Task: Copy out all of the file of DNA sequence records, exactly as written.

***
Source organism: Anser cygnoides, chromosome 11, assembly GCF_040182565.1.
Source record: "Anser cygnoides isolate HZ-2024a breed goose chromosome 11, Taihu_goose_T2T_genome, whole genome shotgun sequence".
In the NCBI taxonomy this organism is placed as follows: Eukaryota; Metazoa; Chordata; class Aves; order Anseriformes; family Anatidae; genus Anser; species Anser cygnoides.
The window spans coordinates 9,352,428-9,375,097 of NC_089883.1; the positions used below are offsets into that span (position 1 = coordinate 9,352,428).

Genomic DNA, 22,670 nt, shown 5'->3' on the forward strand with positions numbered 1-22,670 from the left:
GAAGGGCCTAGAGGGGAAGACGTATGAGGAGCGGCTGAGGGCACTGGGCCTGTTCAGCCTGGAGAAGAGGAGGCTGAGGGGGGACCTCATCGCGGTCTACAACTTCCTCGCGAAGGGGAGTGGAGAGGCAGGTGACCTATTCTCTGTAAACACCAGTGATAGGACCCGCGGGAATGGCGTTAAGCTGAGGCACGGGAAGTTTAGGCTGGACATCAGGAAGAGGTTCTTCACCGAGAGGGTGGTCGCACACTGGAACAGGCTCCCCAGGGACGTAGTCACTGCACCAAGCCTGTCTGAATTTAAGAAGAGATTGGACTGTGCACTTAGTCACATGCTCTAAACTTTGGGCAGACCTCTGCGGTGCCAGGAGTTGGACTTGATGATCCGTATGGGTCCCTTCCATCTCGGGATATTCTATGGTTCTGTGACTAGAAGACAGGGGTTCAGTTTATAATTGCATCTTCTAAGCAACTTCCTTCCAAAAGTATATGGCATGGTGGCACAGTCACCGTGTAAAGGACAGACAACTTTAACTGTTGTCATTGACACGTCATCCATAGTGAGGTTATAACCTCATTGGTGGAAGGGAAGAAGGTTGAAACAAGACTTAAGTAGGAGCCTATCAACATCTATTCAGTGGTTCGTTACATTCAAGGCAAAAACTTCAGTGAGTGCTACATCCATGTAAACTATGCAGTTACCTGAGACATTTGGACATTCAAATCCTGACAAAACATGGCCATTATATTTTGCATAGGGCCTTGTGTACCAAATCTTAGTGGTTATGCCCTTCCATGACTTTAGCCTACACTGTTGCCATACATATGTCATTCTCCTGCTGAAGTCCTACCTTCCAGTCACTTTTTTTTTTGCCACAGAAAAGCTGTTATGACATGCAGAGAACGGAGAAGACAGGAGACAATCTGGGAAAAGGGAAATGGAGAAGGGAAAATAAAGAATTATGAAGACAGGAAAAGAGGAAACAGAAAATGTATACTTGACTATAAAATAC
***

Source organism: Anser cygnoides, chromosome 11, assembly GCF_040182565.1.
Source record: "Anser cygnoides isolate HZ-2024a breed goose chromosome 11, Taihu_goose_T2T_genome, whole genome shotgun sequence".
In the NCBI taxonomy this organism is placed as follows: Eukaryota; Metazoa; Chordata; class Aves; order Anseriformes; family Anatidae; genus Anser; species Anser cygnoides.
The window spans coordinates 9,352,428-9,375,097 of NC_089883.1; the positions used below are offsets into that span (position 1 = coordinate 9,352,428).

Genomic DNA, 22,670 nt, shown 5'->3' on the forward strand with positions numbered 1-22,670 from the left:
GAAGGGCCTAGAGGGGAAGACGTATGAGGAGCGGCTGAGGGCACTGGGCCTGTTCAGCCTGGAGAAGAGGAGGCTGAGGGGGGACCTCATCGCGGTCTACAACTTCCTCGCGAAGGGGAGTGGAGAGGCAGGTGACCTATTCTCTGTAAACACCAGTGATAGGACCCGCGGGAATGGCGTTAAGCTGAGGCACGGGAAGTTTAGGCTGGACATCAGGAAGAGGTTCTTCACCGAGAGGGTGGTCGCACACTGGAACAGGCTCCCCAGGGACGTAGTCACTGCACCAAGCCTGTCTGAATTTAAGAAGAGATTGGACTGTGCACTTAGTCACATGCTCTAAACTTTGGGCAGACCTCTGCGGTGCCAGGAGTTGGACTTGATGATCCGTATGGGTCCCTTCCATCTCGGGATATTCTATGGTTCTGTGACTAGAAGACAGGGGTTCAGTTTATAATTGCATCTTCTAAGCAACTTCCTTCCAAAAGTATATGGCATGGTGGCACAGTCACCGTGTAAAGGACAGACAACTTTAACTGTTGTCATTGACACGTCATCCATAGTGAGGTTATAACCTCATTGGTGGAAGGGAAGAAGGTTGAAACAAGACTTAAGTAGGAGCCTATCAACATCTATTCAGTGGTTCGTTACATTCAAGGCAAAAACTTCAGTGAGTGCTACATCCATGTAAACTATGCAGTTACCTGAGACATTTGGACATTCAAATCCTGACAAAACATGGCCATTATATTTTGCATAGGGCCTTGTGTACCAAATCTTAGTGGTTATGCCCTTCCATGACTTTAGCCTACACTGTTGCCATACATATGTCATTCTCCTGCTGAAGTCCTACCTTCCAGTCACTTTTTTTTTTGCCACAGAAAAGCTGTTATGACATGCAGAGAACGGAGAAGACAGGAGACAATCTGGGAAAAGGGAAATGGAGAAGGGAAAATAAAGAATTATGAAGACAGGAAAAGAGGAAACAGAAAATGTATACTTGACTATAAAATAC